Equally so, some of the food. In the darkness, I assumed the green-cloaked squares in the gobi ($13) were chunks of avocado, but nope. It’s tart green apple, which results in a dish that’s at once piquant, fresh, and unusual. Florets of grilled cauliflower add a meatiness, which is further punctuated by chili oil. Similar to the crisp peas in the beet chaat, the fried lentils here provide a delightful pop of crunch.
Last up, the dosa ($10) is not to be missed. The crisp, savory pancake is as greasy as a donut, but in the best possible way. Filled with a velvety, slightly spicy cheese mixture, the crusty lentil and rice-based crepe is in perfect contrast. Served with a delicate coconut chutney with a sweet heat finish, plus a small bowl of sambar — a South Indian lentil stew — every bite is a treat.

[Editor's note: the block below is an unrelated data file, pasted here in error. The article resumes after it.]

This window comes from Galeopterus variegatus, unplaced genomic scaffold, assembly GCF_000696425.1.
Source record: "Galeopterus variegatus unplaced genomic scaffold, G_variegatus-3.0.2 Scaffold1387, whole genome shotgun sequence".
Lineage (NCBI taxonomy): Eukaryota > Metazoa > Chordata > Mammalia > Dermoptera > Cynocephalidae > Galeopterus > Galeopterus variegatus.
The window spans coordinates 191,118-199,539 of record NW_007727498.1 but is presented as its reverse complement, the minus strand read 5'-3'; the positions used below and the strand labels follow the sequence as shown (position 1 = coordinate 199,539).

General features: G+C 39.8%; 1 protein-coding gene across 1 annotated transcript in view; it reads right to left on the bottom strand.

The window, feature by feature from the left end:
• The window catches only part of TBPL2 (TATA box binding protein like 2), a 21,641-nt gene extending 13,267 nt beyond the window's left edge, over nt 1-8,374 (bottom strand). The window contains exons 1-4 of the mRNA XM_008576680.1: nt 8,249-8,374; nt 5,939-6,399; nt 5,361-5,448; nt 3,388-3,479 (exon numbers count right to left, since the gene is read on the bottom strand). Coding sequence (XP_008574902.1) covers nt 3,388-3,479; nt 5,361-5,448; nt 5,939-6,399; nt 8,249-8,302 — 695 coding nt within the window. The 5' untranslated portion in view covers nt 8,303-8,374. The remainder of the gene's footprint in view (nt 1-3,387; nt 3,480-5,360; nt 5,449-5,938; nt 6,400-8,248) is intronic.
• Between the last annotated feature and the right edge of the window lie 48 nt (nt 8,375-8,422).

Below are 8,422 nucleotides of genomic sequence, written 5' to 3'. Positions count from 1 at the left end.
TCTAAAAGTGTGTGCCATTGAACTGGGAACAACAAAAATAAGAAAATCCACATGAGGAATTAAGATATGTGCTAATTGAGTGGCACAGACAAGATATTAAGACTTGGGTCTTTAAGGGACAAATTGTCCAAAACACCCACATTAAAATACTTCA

While Tu is the informal of “you” in French, Italian, and Spanish, the name was actually inspired by its context in Mandarin Chinese. As chef Walker once explained, “It means Earth, and the character for it is basically the opposite of the character for heaven, kind of like ‘everything under heaven.'”
While entirely suitable for the former “dafuq?” menu, a name change may be something to consider for this new incarnation. On that note, behold a smattering of ideas inspired by the restaurant’s eclectic Madonna, Rihanna, and “Mambo No. 5”-filled soundtrack:
“Spice, Spice Baby”
“Raj Against the Machine”
“Et Tu, Vishnu?”
The last of which, I really hope they’ll consider. In return, I request nothing more than the recipe for the beet chaat.